This does not mean you will be worrying day-to-day about application issues. It does mean some work up front and some occasional/infrequent attention to insure the applications stay up to date. It's not a showstopper but it is a significant consideration. When someone finds an exploit in Blogger, Google's team of engineers takes care of it. I don't have to worry about it. I probably won't even notice there was ever a risk.
There are ways to simplify things. Some webhosts will offer "one-click" installations of applications. This typically includes automated updates. However, it can come with some very tight constraints. In my experience, that can include 1) no customization and 2) no access to the directory where it is stored. If you are going to rely primarily on one-click installs, I would recommend not self-hosting if you can achieve your goals without it. You are not fully taking advantage of the freedom you gain with self-hosting and still increasing the cost and complexity.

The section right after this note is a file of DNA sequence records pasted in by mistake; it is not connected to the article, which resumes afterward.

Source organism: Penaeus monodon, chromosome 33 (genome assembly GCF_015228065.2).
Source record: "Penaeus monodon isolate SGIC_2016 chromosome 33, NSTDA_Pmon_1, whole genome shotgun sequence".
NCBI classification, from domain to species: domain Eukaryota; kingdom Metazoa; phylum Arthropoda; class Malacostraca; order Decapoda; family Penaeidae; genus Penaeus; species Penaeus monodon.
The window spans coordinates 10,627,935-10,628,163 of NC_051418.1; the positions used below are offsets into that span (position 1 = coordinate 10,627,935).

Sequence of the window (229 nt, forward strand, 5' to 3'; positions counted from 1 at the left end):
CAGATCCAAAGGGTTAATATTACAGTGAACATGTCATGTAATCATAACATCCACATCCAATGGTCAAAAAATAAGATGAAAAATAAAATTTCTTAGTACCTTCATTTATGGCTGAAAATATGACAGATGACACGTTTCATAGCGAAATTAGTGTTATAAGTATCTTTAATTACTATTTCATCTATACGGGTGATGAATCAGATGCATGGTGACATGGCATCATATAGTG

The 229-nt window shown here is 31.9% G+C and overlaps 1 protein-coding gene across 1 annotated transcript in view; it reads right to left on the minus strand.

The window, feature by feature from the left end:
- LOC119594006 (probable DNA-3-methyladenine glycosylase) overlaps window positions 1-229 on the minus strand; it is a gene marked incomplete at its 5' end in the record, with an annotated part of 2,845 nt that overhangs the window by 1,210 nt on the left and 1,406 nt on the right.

Site Services Include Many Bells and Whistles
There are a lot of things one can take for granted with a site service. Many of those things would require you to assemble a host supporting applications to achieve if you self-host. Many, if not most, folks use a number of supporting apps by default for WordPress; if they self-host, that can mean a fair amount of going and getting those apps and getting them set up and configured. Not very difficult, but definitely more to manage.
Double-Edge Sword - Best Practices
When you self-host, you are the one choosing best practices. But you need to figure them out and use them. This is both a freedom and a burden. If you use a site service, best practices are largely built into it. But you may not like their choices. Hence, it's a double-edged sword.